Our performance largely depends on the talents, knowledge, skills, know-how and efforts of highly skilled individuals and in particular, the expertise held by our Executive Chairman, Milton C. Ault, III. His absence, were it to occur, would materially and adversely impact development and implementation of our projects and businesses. Our future success depends on our continuing ability to identify, hire, develop, motivate and retain highly skilled personnel for all areas of our organization. Our continued ability to compete effectively depends on our ability to attract, among others, new technology developers and to retain and motivate our existing contractors. If one or more of our executive officers are unable or unwilling to continue in their present positions, we may not be able to replace them readily, if at all. Therefore, our business may be severely disrupted, and we may incur additional expenses to recruit and retain new officers. In addition, if any of our executives joins a competitor or forms a competing company, we may lose some customers.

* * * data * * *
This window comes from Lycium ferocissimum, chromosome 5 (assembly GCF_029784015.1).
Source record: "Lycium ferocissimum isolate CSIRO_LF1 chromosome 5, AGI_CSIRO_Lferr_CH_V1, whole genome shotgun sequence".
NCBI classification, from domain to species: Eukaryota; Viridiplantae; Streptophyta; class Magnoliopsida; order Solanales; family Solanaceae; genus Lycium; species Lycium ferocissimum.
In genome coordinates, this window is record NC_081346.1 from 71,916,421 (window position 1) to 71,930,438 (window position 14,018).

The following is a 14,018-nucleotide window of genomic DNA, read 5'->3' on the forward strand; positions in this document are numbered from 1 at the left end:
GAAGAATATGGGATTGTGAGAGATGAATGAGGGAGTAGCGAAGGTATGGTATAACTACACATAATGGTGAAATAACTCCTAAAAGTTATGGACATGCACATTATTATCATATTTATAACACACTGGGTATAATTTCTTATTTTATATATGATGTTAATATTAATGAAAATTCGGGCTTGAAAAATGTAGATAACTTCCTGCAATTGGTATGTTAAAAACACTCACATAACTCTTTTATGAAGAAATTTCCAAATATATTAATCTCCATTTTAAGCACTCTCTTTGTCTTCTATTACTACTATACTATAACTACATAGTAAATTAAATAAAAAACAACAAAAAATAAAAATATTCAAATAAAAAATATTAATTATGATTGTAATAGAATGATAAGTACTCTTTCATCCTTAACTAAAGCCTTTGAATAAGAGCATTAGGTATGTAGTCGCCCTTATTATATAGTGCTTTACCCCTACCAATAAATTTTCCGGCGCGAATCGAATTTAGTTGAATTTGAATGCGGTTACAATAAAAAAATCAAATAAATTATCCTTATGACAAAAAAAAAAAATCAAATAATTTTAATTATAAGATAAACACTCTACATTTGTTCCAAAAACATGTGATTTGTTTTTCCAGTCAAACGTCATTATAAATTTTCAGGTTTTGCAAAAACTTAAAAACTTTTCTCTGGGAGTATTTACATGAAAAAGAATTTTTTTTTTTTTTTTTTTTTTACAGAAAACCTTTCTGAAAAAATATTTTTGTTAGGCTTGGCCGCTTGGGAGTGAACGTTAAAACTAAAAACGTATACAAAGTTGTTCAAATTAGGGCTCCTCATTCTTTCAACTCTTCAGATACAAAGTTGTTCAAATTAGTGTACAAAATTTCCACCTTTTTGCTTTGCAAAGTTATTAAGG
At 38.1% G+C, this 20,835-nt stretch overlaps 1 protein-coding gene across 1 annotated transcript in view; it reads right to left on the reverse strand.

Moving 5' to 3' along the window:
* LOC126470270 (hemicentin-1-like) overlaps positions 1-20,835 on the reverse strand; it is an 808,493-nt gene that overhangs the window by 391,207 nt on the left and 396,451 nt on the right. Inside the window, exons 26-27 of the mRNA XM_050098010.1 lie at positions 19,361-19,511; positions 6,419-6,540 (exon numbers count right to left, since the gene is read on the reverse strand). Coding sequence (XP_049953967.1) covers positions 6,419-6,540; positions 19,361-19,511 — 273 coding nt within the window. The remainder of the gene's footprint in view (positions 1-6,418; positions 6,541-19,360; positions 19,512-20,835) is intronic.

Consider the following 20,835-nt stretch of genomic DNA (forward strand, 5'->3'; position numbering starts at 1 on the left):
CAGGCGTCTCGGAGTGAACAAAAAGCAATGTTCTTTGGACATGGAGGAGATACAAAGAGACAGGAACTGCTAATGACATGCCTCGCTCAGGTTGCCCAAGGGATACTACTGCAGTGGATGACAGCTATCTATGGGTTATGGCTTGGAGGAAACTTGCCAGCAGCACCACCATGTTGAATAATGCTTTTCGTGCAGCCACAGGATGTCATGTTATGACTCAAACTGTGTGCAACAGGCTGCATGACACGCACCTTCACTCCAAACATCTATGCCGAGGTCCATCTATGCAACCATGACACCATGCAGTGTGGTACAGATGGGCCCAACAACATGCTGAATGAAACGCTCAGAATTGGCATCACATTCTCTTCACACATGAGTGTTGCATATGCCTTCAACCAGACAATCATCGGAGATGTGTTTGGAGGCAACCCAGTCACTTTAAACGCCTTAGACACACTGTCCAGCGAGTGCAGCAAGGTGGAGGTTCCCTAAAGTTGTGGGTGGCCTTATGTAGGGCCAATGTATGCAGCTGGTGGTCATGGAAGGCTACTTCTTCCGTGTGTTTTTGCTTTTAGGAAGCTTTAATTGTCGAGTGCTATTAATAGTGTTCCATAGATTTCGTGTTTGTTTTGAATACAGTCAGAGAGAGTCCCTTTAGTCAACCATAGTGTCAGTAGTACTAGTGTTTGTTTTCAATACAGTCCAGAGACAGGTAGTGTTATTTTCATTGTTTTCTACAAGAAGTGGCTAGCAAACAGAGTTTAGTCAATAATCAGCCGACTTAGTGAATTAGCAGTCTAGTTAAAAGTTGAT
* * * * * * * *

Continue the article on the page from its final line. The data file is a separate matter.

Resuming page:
We may be classified as an inadvertent investment company.

 

We are not engaged in the business of investing, reinvesting, or trading in securities, and we do not hold ourselves out as being engaged in those activities. Under the Investment Company Act, however, a company may be deemed an investment company under section 3(a)(1)(C) of the Investment Company Act if the value of its investment securities is more than 40% of its total assets (exclusive of government securities and cash items) on a consolidated basis.